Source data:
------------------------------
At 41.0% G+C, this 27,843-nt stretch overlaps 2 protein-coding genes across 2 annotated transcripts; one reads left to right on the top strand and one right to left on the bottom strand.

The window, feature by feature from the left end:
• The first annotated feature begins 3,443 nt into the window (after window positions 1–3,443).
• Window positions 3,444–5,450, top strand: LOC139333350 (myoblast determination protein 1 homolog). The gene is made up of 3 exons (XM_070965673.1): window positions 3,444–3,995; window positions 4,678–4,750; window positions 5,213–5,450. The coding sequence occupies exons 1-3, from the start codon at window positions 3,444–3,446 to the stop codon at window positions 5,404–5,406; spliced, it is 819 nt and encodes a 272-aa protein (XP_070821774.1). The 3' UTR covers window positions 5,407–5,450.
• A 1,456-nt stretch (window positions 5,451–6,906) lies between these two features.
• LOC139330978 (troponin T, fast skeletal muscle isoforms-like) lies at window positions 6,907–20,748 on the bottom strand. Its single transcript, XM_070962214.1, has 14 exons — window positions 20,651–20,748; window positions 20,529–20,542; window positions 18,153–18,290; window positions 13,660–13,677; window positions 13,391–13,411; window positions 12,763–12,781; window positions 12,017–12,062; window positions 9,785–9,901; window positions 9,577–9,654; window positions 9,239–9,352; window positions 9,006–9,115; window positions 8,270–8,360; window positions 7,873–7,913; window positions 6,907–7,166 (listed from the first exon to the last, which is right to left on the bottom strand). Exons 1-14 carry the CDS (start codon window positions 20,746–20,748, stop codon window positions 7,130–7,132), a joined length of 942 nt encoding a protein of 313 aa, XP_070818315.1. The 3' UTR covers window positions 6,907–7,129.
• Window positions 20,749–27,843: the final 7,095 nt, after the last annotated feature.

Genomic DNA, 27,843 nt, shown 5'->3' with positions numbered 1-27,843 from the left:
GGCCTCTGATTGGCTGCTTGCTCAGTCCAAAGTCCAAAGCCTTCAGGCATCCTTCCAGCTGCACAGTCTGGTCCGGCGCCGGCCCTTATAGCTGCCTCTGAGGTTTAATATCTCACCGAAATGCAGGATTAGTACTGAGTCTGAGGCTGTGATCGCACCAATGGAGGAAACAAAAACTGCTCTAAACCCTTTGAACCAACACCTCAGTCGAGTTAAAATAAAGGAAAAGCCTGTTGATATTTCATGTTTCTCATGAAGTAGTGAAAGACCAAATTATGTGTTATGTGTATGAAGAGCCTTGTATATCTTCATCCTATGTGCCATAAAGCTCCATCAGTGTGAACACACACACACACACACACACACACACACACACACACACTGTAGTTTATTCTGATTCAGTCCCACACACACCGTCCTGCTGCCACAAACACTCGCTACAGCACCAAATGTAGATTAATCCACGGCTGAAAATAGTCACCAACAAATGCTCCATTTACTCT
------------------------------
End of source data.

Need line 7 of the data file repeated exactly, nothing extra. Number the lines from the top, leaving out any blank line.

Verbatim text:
• Window positions 20,749–27,843: the final 7,095 nt, after the last annotated feature.